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Rent-to-rent strategy (step-by-step)

investment strategies Aug 11, 2020

When I started my property investment journey the only thing I knew how to do was to buy a property and rent it out.  So you can imagine how my mind was absolutely blown the first time I listened to a very inspiration property investor explaining how he lived in his house for free (he was renting) by subletting this house to other people on airBnB….

I literally hung on his every word and have been following him around ever since.

Even though I had all the evidence of this strategy working for him, it never occurred that I could do it as well.  Surely he had some magical negotiation skills that I could never copy and definitely he must have a secret network of people that would connect him with owners that would allow you to do this….

And that was my belief until recently. 

Whilst looking urgently for accommodation for some of my overflow students (I was never going to be able to buy and furnish a property in the timeline required) I started discussions with some student accommodation landlords to place my students with them. As the discussion progressed I learned that they were really tired of managing students as they had a much bigger portfolio and couldn’t be bothered with the small student houses (40 students!!) anymore.  I didn’t miss a beat and offered to rent the property from them whilst renting it out to my (and their) students.  They accepted and just like that my first rent-to-rent agreement was born.

I stumbled into my first rent-to-rent deal but it can be done much more scientifically… so here is a breakdown of the process and how to do this strategy.


It seems fairly obvious...but let's start by getting totally clear on what rent-to-rent actually involves. So where do both of those “rents” come from?

  • You rent a property from someone…
  • You rent it out yourself, to a tenant

Effectively, you’re taking control of the property and acting as if you’re the owner – just like you would if you owned the property yourself.

Now, of course, this is all pretty pointless unless you make a profit from the arrangement – otherwise you’ve got all the hassle of property ownership with none of the benefits!

That’s why in rent-to-rent you normally give the owner a guaranteed rent which is lower than you’ll be able to charge to your tenants. The owner is happy because they have a guaranteed income, without any of the effort that renting out a property normally involves. You’re happy because you’re making a profit – which is effectively your reward for taking on the effort and risk of managing the property.



Rent-to-rent is still a niche property strategy, and is far from being suitable for everyone – but it does have some unique plus points that make it a good choice in some situations...


You’re not buying the property – you’re just renting it. That means, obviously, that you don’t need to worry about getting a bond. We are not at all against getting a bond in fact we believe that this provides great leverage and is one of the great things about investing in property.  But this is awesome if you do not qualify for a bond due to some credit history issues, or a low credit score or maybe even just earning commission and not a steady salary. Rent-to-rent gives you a way of generating an income from property while bypassing the need to go anywhere near a bank.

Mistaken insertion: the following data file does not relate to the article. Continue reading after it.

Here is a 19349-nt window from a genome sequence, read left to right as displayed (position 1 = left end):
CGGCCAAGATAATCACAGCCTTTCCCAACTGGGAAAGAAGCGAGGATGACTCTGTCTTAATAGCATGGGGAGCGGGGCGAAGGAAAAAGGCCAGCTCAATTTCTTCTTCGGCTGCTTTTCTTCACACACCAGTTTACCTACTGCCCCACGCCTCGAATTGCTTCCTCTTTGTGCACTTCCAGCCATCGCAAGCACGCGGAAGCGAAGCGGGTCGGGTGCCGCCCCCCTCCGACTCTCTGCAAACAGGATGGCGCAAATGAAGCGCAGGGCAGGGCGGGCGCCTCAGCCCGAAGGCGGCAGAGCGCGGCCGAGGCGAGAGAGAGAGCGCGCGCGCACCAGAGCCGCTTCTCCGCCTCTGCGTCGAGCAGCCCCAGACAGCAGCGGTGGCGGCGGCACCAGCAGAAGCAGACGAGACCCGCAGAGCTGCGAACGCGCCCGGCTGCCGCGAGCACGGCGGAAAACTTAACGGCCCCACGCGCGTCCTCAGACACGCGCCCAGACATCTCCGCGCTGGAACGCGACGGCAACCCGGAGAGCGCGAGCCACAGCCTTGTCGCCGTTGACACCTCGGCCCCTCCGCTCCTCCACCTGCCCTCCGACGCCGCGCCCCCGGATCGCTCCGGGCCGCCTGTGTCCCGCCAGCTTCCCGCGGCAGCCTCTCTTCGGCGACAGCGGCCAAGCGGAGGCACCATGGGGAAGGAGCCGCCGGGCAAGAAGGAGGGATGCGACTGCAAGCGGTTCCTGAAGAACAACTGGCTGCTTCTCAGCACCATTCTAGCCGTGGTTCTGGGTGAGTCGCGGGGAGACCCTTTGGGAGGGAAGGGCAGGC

When you buy a property with a bond chances are that the bank could require you to provide 10% or 20% of the purchase price as a cash deposit. With rent-to-rent you will require a rental deposit but that will not nearly be as much as a deposit to purchase a property.  That’s what makes rent-to-rent a popular strategy for people with limited funds. For example, if you’ve got R10,000 in savings that’s not going to be anywhere near enough for a deposit on a property – but it could be enough to set up a couple of rent-to-rents.


Again, you’re not buying the property – so there’s no transfer fees or taxes to pay to SARS. And while you might pay need an attorney to put an agreement together for you, it’s not going to be anywhere near the cost of regular property conveyancing. Also due to the property not needing to be transferred to you, you can start earning an income much quicker than a traditional purchase agreement.


This strategy is far from perfect, but if you’re keen to get involved in property but don’t have much in the way of cash or maybe just wanting to give property rentals a try without jumping straight into it with all your life savings, this might be a very good place to start.


It is important to understand the benefits to the owner as you might need to explain it to them to get them to agree that you sublet the property.

The two main advantages for the landlord are a guaranteed income and no effort. They get to hand over their property to you, and (all being well) they’ll get paid every month for the next few years without having to do anything at all. So you are offering them passive income.

 They won’t have to worry about:

  • Gaps between tenants, because you’ve promised to pay them whether you have a tenant or not
  • General Maintenance – NOT upkeep of the property condition
  • Tenants not paying (other than you not paying!)

From the owner’s perspective, this is different from just giving their property to a rental agent – because while an agent could remove a lot of the hassle, the owner would retain responsibility for costs and only get paid as long as there are tenants in place and paying.

Of course, there has to be some degree of compromise – and in this case, it’s that the owner will probably (but not necessarily) need to accept a lower monthly rent than they’d be able to charge if they were doing everything themselves. Otherwise, there’d be no room for you to earn a profit in exchange for the risk and effort you’re taking on.



This is one of the main benefits of investing in property and growing your wealth so this is a huge disadvantage. You don’t own the property, so you won’t benefit from any increase in its value over time.